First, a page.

When descending and cruising along the flats, small bumps were handled well and in a controlled manner. When things got steep and rough, however, the Troy didn’t provide the type of ride we had hoped for. When we were pushing it and speeds picked up, square edge hits felt noticeably harsh. Combined with the low profile tires, keeping traction was quite a task. We tried opening up the rear shock, running a touch more sag and playing around with rebound settings, but the bike continued to skip around rather than sticking to the ground through rough bits. This was in some part made up for with its agility, though. It was quick and responsive, ready for our next command. The progressive rear end also handled g-outs, drops and jumps above average for a 140mm travel bike.
Up front, the 2014 Fox Float 34 CTD FIT fork had good damping control and felt active off the top. It was slightly over-damped for our tastes though, so we kept it in Descend the entire time we rode the bike. At 140mm the fork felt plenty stiff torsionally and really came alive when riding faster terrain.
Pointed uphill, it’s very easy to keep pace on the Troy and you never feel like the bike is a burden. Sprinting is one of the areas where it excels. It’s extremely efficient and no power is lost when laying down a hard effort. The bike responds to pedal inputs quickly with minimal bob. Even when your body position is all over the place and you’re mashing on the pedals, the Troy keeps accelerating forward with the best of them.
Despite its built-in efficiency, we did have some issues getting traction while climbing over rocky, more technical sections. Part of that can be attributed to the low profile rear tire, but the rear end also didn’t feel incredibly compliant during ledgy climbs. When the trail was smooth the Troy jammed right on up the hill, but on rough portions it had some issues. This battle for traction meant spending more energy than what would have likely been necessary on other bike designs.
With its narrow bars, longish stem and relatively skinny tires, Devinci’s Troy Carbon SL build is certainly geared toward a more XC/Trail focused rider with an old-school mentality. We found ourselves wanting a setup that provided more control in the demanding situations that Sedona's trails so often put us in. Luckily Devinci also offers the Troy in a more fun-worthy RR build with wider bars, a shorter stem, 1x11 SRAM drivetrain, 10mm more fork travel and beefier tires for just $100 more than the SL.
Regarding the tires, we can understand putting the super light, fast-rolling Schwalbe Racing Ralph tire on the rear. However the same tire in the front didn’t do much for inspiring confidence on anything but the smoothest portions of trail. It lacks good shoulder knobs and we had issues with the front end pushing the entire time, even in some great dirt conditions. Despite the tubeless setup, we also found ourselves with a double flat not long into the first descent. They sure did roll fast and provide some weight savings, but more well-rounded tires for a wider selection of terrain are needed.
Easton’s Haven wheels were a highlight on this bike, providing good stiffness and allowing us to push hard when the tires could keep up. Hub engagement was acceptable, as was the weight for an alloy wheel.
Once again, Avid’s Elixir 9 Trail brakes worked very well, providing plenty of power and good modulation. No fade occurred during the ride. These brakes are an excellent choice with comparable performance to that of the X0 Trails, but with the added benefit of saving you a few dollars.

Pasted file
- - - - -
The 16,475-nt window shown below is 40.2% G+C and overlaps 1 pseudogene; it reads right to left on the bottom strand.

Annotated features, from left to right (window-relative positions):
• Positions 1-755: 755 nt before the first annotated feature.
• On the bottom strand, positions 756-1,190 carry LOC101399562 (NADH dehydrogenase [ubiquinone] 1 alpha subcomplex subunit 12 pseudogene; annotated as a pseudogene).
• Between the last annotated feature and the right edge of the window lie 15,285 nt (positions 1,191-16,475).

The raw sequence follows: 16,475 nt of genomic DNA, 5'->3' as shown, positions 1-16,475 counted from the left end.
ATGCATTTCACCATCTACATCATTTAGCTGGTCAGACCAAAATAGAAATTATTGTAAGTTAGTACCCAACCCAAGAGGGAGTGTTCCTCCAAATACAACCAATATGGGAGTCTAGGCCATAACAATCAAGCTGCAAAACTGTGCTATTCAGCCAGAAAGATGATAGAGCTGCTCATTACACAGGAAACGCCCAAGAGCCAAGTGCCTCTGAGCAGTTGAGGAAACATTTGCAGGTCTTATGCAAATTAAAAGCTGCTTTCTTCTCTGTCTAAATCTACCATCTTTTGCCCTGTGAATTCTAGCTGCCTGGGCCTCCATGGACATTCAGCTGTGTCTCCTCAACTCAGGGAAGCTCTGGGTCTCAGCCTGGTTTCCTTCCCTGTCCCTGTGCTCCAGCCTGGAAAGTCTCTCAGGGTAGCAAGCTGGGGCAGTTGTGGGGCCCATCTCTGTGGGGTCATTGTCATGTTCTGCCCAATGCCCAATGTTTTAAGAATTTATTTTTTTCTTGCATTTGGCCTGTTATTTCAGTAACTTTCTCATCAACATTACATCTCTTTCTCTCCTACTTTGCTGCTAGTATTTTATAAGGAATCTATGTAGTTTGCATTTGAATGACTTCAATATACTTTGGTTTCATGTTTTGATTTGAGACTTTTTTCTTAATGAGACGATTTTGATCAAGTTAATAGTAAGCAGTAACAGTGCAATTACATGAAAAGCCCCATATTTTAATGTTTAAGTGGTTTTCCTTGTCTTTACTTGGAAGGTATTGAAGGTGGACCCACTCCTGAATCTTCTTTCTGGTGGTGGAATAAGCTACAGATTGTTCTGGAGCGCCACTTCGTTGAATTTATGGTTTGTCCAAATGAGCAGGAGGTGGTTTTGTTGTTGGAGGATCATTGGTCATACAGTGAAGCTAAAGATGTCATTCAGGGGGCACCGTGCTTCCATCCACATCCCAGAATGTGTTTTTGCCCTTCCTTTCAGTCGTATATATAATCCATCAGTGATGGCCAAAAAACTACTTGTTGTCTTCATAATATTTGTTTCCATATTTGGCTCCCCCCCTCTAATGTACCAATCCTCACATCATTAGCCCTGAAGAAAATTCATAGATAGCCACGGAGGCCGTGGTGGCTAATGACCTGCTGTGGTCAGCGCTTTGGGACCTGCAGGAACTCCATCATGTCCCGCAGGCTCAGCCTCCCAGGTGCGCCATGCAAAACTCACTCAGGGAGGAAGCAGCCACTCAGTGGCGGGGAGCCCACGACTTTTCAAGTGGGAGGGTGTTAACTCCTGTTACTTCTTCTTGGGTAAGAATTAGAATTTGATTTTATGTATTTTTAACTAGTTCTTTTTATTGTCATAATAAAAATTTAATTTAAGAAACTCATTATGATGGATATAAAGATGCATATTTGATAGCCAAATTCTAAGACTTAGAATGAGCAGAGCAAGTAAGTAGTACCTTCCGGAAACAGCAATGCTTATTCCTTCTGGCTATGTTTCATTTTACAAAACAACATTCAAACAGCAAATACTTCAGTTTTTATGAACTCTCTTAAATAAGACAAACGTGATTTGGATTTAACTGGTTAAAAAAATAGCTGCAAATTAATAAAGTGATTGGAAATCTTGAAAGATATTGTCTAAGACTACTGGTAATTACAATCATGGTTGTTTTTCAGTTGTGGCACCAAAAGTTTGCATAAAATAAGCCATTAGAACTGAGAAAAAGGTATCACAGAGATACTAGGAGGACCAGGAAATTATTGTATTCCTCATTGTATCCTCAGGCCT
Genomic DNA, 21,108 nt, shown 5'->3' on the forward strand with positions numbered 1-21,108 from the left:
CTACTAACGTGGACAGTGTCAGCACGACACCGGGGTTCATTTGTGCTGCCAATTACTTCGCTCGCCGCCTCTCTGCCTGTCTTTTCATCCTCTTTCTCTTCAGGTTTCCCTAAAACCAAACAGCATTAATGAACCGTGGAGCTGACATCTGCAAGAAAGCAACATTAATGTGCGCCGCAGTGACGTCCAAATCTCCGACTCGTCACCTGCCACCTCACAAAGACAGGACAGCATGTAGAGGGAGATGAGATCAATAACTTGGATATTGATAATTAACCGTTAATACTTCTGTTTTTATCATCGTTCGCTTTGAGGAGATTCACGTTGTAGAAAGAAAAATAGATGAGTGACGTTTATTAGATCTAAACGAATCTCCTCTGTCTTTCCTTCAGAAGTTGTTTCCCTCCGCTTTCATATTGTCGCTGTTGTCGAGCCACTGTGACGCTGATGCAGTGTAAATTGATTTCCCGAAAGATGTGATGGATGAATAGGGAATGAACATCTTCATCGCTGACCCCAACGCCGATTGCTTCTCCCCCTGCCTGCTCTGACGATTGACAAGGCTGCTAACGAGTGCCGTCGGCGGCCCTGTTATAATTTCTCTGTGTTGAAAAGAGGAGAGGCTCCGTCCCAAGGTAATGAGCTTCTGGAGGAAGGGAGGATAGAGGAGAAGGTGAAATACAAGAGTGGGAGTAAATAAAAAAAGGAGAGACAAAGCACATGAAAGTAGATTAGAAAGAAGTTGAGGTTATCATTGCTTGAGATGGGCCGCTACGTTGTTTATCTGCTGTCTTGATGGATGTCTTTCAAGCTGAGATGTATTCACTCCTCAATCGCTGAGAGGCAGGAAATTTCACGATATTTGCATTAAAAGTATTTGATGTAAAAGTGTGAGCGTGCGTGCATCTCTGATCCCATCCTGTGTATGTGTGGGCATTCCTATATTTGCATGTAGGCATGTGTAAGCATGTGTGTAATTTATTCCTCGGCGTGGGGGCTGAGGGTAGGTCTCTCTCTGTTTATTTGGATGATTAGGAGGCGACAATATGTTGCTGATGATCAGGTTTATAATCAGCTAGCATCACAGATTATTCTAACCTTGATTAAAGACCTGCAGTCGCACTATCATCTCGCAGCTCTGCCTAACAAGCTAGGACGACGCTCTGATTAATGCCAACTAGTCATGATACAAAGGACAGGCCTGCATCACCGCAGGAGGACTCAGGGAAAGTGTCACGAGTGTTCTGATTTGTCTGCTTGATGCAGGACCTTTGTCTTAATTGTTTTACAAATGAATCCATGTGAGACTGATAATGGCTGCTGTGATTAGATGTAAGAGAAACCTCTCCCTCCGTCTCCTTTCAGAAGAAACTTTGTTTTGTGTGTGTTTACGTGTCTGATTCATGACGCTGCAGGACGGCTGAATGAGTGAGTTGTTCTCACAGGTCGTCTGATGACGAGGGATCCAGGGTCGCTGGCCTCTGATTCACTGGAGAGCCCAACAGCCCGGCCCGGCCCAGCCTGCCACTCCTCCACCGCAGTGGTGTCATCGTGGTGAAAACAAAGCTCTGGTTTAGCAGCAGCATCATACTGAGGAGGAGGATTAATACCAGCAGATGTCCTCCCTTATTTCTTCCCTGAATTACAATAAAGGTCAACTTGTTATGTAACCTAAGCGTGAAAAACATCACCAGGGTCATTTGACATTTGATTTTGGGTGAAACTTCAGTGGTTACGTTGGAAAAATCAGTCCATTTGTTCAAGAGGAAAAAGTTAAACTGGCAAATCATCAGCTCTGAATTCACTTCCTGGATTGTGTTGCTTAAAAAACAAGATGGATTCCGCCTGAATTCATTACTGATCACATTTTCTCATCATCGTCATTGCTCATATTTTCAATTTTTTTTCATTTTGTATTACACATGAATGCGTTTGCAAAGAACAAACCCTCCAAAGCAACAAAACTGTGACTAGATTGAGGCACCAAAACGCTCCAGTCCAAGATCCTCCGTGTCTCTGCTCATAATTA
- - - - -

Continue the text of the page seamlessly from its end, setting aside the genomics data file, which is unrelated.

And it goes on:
The SRAM X0 2x10 drivetrain was solid throughout the entire ride, and shifting was as precise as one could ask for. There were no dropped chains thanks to the Type-2 clutched rear derailleur and the added security provided by the bash guard. Drivetrain noise was also minimal, with only occasional rattling near the front derailleur.
Long Term Durability
During our relatively short test of the Troy nothing stood out as a potential durability issue. Aside from the tires, the components are reliable and the frame looks as though it would have no problem standing up to the test of time. The previously mentioned down tube protector does present a minor concern, however. Even so, Devinci stands behind their carbon frames with a Lifetime Warranty - something very rarely seen in the mountain bike industry.
What's The Bottom Line?
The Devinci Troy Carbon SL excels on smooth, flowy terrain by providing a fun, lively ride. The rider that will really appreciate it is one in search of a lightweight trail bike that pedals extremely well, is easy to get around on, and rolls fast. The Troy offers modern geometry in line with much of the competition, superb carbon construction and great looks at a good price. Where performance falls short is on rocky, technical terrain where every bit of traction, stability and comfort counts. It simply couldn’t keep up through the roughest bits and often felt like a handful at speed. We feel like there’s far more potential in the Troy, but unfortunately for the bike’s overall rating, this particular model is let down by a few poor component selections that drastically impact the ride.
For more details, visit www.devinci.com.
About The Reviewers
John Hauer - In 13 years of riding, John has done it all and done it well. Downhill, 4X, Enduro, XC, cyclocross... you name it. He spent 7 years as the head test rider for a major suspension company, averages 15-20 hours of saddle time per week, and is extremely picky when it comes to a bike's performance. And yeah, he freakin’ loves Strava.
Jess Pedersen - Jess is one of those guys that can hop on a bike after a snowy winter and instantly kill it. He's deceptively quick, smooth, and always has good style. He's also known to tinker with bikes 'til they're perfect, creating custom additions and fixes along the way. Maybe it's that engineering background...